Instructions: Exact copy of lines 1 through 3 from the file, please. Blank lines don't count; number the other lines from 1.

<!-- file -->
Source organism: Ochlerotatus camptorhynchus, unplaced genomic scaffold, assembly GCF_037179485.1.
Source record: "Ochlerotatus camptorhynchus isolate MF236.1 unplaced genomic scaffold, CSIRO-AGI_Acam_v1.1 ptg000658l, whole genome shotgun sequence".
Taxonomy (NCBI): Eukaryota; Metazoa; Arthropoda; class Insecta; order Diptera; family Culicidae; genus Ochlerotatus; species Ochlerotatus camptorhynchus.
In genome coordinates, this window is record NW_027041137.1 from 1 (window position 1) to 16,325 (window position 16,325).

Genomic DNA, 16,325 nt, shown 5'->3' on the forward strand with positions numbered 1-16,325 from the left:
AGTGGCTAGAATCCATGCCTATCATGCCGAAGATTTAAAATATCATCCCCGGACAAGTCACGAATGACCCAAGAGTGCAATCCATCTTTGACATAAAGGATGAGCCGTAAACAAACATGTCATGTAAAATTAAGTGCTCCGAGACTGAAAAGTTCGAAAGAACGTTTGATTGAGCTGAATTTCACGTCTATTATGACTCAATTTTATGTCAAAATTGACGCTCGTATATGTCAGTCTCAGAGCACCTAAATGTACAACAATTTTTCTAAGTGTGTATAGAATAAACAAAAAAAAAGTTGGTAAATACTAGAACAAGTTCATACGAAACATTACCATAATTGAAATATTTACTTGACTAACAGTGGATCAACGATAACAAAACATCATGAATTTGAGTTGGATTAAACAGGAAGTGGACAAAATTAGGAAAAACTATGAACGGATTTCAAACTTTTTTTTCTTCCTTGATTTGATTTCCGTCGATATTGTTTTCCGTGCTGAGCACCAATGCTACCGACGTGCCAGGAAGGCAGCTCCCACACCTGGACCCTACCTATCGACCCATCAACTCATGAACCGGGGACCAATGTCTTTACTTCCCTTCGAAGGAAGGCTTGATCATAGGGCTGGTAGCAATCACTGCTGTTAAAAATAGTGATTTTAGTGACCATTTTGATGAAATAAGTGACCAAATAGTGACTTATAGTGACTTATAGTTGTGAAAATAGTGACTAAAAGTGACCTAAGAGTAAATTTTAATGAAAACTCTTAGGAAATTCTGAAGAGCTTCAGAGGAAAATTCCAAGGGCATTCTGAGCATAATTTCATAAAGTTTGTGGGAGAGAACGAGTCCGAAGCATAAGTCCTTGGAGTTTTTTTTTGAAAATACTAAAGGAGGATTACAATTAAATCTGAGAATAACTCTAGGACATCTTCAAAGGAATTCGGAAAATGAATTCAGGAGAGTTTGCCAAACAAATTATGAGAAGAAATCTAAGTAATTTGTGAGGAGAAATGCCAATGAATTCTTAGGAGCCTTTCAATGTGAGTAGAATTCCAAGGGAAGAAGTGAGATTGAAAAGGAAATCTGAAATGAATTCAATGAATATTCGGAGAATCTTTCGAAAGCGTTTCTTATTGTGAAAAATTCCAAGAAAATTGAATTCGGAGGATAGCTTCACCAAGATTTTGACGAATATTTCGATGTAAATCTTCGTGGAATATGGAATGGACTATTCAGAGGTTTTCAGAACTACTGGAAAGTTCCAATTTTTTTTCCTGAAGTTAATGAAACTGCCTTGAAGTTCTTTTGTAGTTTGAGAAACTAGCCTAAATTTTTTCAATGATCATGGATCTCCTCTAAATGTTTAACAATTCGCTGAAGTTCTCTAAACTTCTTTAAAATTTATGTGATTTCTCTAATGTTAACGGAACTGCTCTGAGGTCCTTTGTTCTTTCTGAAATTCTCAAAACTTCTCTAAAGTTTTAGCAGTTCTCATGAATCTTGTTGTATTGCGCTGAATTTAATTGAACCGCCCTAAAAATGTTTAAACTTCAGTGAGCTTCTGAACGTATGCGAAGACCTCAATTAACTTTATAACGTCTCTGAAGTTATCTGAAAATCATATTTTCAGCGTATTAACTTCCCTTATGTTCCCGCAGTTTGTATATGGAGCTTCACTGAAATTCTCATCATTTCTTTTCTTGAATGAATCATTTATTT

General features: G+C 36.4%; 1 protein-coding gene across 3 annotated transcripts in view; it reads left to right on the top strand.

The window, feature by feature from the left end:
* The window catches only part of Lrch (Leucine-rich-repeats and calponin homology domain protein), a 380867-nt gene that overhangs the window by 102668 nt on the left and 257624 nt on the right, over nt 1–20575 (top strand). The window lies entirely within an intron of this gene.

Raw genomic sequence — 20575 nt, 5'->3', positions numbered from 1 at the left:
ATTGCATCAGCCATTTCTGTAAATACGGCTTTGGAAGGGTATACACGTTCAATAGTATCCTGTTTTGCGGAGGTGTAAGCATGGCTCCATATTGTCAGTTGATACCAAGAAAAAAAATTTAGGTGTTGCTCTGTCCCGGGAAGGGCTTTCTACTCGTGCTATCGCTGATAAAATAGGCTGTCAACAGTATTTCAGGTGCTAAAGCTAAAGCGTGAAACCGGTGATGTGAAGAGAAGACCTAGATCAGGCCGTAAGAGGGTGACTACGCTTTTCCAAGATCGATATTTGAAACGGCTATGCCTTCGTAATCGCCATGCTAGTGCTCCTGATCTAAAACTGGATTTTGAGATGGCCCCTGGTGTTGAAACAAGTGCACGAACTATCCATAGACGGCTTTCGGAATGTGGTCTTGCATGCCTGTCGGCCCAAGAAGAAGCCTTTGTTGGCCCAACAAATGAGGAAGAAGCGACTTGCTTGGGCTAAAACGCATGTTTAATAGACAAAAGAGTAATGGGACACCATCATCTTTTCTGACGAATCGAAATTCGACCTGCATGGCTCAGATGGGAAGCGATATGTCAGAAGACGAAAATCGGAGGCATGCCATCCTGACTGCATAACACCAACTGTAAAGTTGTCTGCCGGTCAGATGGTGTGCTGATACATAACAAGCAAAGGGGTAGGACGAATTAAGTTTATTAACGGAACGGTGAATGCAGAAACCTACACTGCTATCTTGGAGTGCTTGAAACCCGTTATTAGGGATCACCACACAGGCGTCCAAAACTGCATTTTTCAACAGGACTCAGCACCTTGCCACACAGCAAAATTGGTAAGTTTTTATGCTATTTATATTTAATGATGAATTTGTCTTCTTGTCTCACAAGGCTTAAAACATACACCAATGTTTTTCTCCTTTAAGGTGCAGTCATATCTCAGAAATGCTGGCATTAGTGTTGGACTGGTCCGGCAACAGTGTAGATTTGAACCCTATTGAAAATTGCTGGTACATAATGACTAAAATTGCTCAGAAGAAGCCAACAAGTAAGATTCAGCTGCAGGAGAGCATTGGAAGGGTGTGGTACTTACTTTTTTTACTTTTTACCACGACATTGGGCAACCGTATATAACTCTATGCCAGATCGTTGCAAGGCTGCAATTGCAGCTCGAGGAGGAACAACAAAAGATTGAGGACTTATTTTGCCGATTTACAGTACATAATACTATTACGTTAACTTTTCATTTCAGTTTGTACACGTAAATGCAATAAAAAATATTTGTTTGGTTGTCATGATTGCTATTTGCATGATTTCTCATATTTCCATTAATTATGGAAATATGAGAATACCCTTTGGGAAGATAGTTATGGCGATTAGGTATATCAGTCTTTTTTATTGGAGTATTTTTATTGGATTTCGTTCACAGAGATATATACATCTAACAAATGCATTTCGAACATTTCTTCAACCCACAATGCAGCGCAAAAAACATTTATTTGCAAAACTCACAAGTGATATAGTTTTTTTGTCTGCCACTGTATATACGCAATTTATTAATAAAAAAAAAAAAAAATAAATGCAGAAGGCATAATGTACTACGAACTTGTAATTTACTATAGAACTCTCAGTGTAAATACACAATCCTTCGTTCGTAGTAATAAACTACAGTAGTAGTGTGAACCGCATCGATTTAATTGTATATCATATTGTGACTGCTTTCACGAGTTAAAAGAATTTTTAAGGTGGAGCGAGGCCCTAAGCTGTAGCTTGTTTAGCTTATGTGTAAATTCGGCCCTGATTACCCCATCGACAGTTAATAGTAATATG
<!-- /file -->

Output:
Source organism: Ochlerotatus camptorhynchus, unplaced genomic scaffold, assembly GCF_037179485.1.
Source record: "Ochlerotatus camptorhynchus isolate MF236.1 unplaced genomic scaffold, CSIRO-AGI_Acam_v1.1 ptg000658l, whole genome shotgun sequence".
Taxonomy (NCBI): Eukaryota; Metazoa; Arthropoda; class Insecta; order Diptera; family Culicidae; genus Ochlerotatus; species Ochlerotatus camptorhynchus.